Estimates of COVID-19 cases based on SARS-CoV-2 genome mutations.
A new study published in Nature Communications reconstructs regional incidence profiles of, emphasizing the effects of non-pharmaceutical interventions (NPI) and various testing methodologies.
Daily counts of new COVID-19 cases are crucial for making educated judgments about public actions and assessing the state of the pandemic. These case counts, on the other hand, are based on positive diagnostic test results and so are largely reliant on the testing approach used. However, testing procedures vary by location and have evolved dramatically over time, making their precise impact on the number of daily new diagnoses difficult to estimate. For pandemic surveillance, more accurate estimates of the number of newly infected individuals are required.
Researchers devised and tested a new computational method that infers temporal profiles of viral incidence solely from genomic sequences and their sampling dates in order to better estimate new infection rates. Because the viral genome is subject to a constant mutation process, changes in its sequence over time can be used to trace the virus’s progress across the population.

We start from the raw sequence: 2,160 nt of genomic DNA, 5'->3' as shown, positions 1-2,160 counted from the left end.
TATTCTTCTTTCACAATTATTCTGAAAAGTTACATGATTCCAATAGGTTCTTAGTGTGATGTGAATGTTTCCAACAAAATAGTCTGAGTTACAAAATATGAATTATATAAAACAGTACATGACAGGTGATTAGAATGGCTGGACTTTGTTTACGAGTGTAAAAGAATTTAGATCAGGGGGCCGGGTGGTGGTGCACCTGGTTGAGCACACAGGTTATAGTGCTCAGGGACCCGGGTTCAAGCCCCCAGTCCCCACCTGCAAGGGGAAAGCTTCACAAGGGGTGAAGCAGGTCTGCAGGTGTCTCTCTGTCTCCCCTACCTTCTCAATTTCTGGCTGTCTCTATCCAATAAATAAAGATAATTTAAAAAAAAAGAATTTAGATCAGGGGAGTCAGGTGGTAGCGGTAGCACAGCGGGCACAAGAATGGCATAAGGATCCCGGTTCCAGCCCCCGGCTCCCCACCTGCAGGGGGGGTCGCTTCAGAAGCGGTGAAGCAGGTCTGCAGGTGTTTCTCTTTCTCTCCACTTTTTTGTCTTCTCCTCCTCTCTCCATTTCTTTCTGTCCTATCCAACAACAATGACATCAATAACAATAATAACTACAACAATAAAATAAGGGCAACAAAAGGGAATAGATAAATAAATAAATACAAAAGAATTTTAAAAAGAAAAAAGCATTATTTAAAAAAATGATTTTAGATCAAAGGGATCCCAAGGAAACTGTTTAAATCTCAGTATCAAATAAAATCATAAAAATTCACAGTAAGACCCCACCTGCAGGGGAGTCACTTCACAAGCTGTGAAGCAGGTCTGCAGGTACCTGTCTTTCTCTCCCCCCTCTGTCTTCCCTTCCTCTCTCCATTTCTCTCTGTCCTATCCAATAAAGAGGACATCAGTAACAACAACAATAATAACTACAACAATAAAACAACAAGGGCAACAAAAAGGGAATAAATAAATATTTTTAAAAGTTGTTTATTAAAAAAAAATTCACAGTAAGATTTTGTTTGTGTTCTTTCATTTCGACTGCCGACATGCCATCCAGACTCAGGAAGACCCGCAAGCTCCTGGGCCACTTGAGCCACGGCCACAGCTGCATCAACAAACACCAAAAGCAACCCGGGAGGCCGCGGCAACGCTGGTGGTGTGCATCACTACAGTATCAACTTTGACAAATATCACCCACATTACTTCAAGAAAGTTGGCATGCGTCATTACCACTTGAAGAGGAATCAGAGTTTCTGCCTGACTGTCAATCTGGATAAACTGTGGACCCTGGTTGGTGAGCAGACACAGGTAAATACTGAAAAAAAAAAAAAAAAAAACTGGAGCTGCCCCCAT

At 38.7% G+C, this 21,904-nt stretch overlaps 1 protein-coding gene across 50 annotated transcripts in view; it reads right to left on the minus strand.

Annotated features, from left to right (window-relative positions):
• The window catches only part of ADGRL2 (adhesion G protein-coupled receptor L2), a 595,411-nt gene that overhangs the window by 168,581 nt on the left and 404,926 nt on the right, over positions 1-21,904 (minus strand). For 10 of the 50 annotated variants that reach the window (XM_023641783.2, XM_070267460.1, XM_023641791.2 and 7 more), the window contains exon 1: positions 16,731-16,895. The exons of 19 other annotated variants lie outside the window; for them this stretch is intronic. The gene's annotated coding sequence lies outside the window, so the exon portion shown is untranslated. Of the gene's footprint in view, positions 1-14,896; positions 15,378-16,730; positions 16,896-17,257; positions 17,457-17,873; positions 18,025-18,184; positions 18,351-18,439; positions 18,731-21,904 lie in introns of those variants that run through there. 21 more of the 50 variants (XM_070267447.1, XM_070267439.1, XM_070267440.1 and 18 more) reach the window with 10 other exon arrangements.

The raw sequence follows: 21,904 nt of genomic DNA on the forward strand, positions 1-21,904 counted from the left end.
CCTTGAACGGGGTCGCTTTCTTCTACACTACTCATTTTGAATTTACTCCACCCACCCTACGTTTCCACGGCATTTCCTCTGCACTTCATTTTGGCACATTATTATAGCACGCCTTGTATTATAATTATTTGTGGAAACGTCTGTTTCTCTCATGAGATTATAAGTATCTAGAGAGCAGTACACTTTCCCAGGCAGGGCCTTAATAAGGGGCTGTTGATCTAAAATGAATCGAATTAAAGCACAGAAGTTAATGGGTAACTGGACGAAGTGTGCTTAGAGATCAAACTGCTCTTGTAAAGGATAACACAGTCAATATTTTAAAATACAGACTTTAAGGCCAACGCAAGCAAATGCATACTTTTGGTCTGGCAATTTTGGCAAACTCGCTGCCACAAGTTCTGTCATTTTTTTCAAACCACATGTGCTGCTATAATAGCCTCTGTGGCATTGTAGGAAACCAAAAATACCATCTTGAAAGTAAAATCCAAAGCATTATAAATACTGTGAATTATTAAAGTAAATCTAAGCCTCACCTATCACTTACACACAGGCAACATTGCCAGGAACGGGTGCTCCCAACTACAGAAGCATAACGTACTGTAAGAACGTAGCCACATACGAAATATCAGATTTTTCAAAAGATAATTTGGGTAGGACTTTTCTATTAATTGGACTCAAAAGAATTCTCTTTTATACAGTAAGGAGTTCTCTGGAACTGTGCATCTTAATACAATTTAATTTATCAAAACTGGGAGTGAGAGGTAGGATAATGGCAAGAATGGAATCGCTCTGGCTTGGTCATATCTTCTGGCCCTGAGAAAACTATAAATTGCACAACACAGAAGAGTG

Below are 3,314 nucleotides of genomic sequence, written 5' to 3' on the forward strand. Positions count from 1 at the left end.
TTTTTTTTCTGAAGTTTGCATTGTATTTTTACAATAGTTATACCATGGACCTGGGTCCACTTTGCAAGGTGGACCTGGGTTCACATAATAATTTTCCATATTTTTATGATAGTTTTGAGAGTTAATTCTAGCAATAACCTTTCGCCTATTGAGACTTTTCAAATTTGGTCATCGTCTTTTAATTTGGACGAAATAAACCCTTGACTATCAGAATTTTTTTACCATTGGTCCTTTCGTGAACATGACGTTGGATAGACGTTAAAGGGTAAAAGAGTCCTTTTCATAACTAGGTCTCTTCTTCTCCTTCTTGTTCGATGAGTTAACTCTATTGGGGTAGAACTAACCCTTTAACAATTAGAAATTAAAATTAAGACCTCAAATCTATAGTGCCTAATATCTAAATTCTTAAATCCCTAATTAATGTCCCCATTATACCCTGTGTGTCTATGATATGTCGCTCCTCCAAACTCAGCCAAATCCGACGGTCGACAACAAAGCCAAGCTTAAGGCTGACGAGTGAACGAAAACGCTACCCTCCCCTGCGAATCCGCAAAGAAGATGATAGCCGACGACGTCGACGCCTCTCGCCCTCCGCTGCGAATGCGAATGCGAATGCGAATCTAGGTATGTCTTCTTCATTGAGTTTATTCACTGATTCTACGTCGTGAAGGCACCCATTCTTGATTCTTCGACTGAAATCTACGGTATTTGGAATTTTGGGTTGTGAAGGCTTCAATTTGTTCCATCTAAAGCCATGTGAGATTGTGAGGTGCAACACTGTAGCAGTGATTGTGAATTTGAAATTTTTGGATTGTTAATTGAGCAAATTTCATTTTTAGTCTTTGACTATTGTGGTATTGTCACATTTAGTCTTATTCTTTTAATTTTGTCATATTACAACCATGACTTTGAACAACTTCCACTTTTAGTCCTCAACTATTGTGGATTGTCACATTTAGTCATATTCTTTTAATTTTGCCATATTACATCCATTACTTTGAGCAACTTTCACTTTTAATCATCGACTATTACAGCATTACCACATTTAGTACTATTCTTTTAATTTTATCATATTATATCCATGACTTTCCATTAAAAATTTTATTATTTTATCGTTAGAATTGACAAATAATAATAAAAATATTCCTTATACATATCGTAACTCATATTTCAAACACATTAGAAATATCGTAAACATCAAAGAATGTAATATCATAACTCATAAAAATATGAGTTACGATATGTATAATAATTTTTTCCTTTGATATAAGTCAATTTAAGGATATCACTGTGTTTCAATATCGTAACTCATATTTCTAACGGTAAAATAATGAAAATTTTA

“The mutations that occur in viral genomes leave a signal that allows us to link genetic diversity with viral population size and, in this example, incidence,” explains Denise Kühnert, co-author of the paper and chief of the tide research group at MPI-SHH.
The study highlights potential implications of public initiatives on the spread of COVID-19 by producing piece-wise constant estimations of the effective reproductive number between major changes in non-pharmaceutical treatments.
Many European countries’ lockdown measures are an instructive example. The effective reproductive number plummeted rapidly to below 1 in the spring of 2020, following the installation of tight lockdown measures throughout Europe. When these restrictions were relaxed in most countries at the start of Summer 2020, the effective reproductive number grew to more than 1.
To confirm the new method, the scientists performed rigorous state-of-the-art phylodynamic analyses utilizing genomes from four different areas (Denmark, Scotland, Switzerland, and Victoria, Australia).
“We were able to uncover periods of underreporting by comparing our results with reported case numbers,” explains Ariane Weber, a PhD student in the tide research group and co-author of the study. “These include the initial wave of infections in Scotland and Victoria, as well as lesser epidemic waves across Europe during the summer… Summary of the latest news from Brinkwire.